• FIG. 3 depicts a block diagram showing the inputs, outputs, and systems involved in creating native machine instructions from source code written in the Java programming language (Java source code) in accordance with one embodiment of the present invention. Java source code [0039] 305 is input into a bytecode compiler 310 that compiles the source code into bytecodes. Bytecodes are virtual machine instructions capable of execution by the JVM, essentially a software emulated computer. Virtual machine instructions are generic, i.e., not designed for any specific microprocessor or computer architecture. Bytecode compiler 310 outputs class file 315 that includes the bytecodes produced from the Java source code. Class file 315 is portable and can be executed on any computer that has implemented a JVM. Class file 315 is input into Java Virtual Machine 320. Java virtual machine 320 decodes and executes the bytecodes of class file 315.
  • Classes (and interfaces) within the Java programming language may be dynamically loaded, linked and initialized. Loading is the process performed by the system in finding the binary form of the class (e.g., the class file) and constructing an object to represent the class. Linking is the process of combining the binary form of the class into the runtime state of the system so that the class may be executed. Initialization of a class includes executing the class' static initializers and initializers for static fields declared in the class. [0040]
  • Associated with each class is a constant pool. The constant pool is stored in the class file and maintains representations of the constants which are referred to within a class file. Typically, each entry in the constant pool is indexed by a number starting with “1” and going up to the number of entries in the constant pool. A method for a class accesses entries in the constant pool by the index. A method for one class may not access a constant pool for another class. [0041]
  • The Java programming language provides the ability to dynamically load classes which require information not available at the time the class is loaded (e.g. the information is only available after the program which contains the class is executed). Dynamic loading of classes at run time provides flexibility in the development of Java systems, systems which are designed to execute programs written in the Java programming language. The dynamic loading of classes allows programmers to build Java systems that can be modified and continually developed without the need for re-compilation. For example, during run time, a Java method may access (for either reading or writing) fields of a class that have not yet been loaded. The dynamic loading of classes allows the program to be re-executed without the need for re-compilation each time the fields of a class are modified. [0042]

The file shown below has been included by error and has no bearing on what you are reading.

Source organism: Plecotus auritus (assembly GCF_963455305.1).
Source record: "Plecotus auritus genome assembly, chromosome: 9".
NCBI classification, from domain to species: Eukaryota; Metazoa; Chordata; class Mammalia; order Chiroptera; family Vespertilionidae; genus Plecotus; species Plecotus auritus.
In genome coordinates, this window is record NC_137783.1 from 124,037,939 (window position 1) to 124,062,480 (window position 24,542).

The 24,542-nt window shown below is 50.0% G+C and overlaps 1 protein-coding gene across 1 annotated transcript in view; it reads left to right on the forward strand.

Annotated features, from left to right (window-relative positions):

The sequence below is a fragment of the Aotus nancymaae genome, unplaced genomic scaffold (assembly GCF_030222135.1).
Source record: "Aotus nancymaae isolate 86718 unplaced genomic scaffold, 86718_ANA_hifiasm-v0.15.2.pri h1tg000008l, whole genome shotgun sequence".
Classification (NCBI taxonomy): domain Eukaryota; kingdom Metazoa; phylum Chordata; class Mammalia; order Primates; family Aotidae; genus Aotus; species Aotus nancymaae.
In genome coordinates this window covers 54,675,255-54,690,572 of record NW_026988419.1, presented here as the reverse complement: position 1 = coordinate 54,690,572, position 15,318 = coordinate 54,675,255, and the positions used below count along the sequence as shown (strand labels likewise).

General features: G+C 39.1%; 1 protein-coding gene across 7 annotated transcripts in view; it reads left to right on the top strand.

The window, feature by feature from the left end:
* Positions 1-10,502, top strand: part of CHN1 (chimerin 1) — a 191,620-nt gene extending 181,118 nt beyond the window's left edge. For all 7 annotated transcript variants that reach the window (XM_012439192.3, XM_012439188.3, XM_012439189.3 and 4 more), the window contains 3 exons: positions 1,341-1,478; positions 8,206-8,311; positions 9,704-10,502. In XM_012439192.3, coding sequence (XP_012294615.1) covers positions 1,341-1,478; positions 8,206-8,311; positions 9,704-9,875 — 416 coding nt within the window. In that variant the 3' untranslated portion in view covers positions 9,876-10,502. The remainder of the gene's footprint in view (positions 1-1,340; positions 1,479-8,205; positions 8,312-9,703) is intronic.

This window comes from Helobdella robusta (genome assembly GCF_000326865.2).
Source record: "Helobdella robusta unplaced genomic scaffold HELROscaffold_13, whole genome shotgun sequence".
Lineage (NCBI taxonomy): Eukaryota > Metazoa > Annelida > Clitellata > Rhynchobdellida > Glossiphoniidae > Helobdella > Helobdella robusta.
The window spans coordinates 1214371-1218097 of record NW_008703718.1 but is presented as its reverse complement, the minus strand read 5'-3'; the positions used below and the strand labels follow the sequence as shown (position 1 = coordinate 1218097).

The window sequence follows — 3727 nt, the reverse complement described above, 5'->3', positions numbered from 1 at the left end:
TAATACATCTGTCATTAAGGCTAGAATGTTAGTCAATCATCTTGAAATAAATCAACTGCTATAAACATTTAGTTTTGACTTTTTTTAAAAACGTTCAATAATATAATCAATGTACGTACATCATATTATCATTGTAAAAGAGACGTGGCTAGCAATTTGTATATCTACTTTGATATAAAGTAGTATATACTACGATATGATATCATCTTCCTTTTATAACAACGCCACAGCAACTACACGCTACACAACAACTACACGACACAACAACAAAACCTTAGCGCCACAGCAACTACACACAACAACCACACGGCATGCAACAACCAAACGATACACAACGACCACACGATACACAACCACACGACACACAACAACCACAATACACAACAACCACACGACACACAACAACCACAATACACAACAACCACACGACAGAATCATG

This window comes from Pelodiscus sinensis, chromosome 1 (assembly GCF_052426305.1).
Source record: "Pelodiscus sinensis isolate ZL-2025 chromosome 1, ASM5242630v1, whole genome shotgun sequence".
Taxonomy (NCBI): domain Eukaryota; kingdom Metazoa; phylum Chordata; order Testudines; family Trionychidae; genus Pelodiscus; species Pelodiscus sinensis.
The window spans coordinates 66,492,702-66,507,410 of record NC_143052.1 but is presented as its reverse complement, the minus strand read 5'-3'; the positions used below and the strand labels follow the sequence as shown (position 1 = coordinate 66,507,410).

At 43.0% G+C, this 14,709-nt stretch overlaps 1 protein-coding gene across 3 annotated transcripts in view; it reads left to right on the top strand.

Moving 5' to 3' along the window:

• Within the Java language, dynamic loading is typically accomplished with certain methods in the Java programming language. Examples of methods which may be used to dynamically load classes includes the defineClass method on the class java.lang.ClassLoader, and the Class.forName method. The defineClass method allows developers to create a new class type at run time. With the defineClass method, a class can be dynamically created and loaded knowing only a corresponding superclass or interface, the details of the class are not required. [0043]
  • Furthermore, embodiments of the present invention support compilation of closed and open applications. An application is closed if all classes are available at compile time and the application does not dynamically load classes over a network. An application is said to be open if there are classes not available at compile time and/or the application dynamically loads classes (e.g. over a network). [0044]
  • An Exemplary Compile Server [0045]
  • FIG. 4 illustrates a computer in communication over a network with another computer including a compile server for run time compilation of Java source code in accordance with one embodiment of the present invention. A computer [0046] 405 includes a Java class file 410 and a Java runtime environment 415. As described above, a Java class file contains bytecodes produced when a Java source program has been compiled by a bytecode compiler compatible with the Java programming language. Java class file 410 is input into Java runtime environment 415 for compilation and execution.
  • Computer [0047] 420 includes Java runtime environment 425 which further includes compile server application 430 and compile server core 435. In one embodiment, Java runtime environment 425 is similar to Java runtime environment 415. In another embodiment, Java runtime environment 415 does not include compile server 430, but is otherwise similar to Java runtime environment 425. Compiler server 430 can run under a native Java runtime environment and can dynamically create a new class with, for example, the defineClass method. FIG. 4 also illustrates that compile server 430 is an additional class of Java runtime environment 425.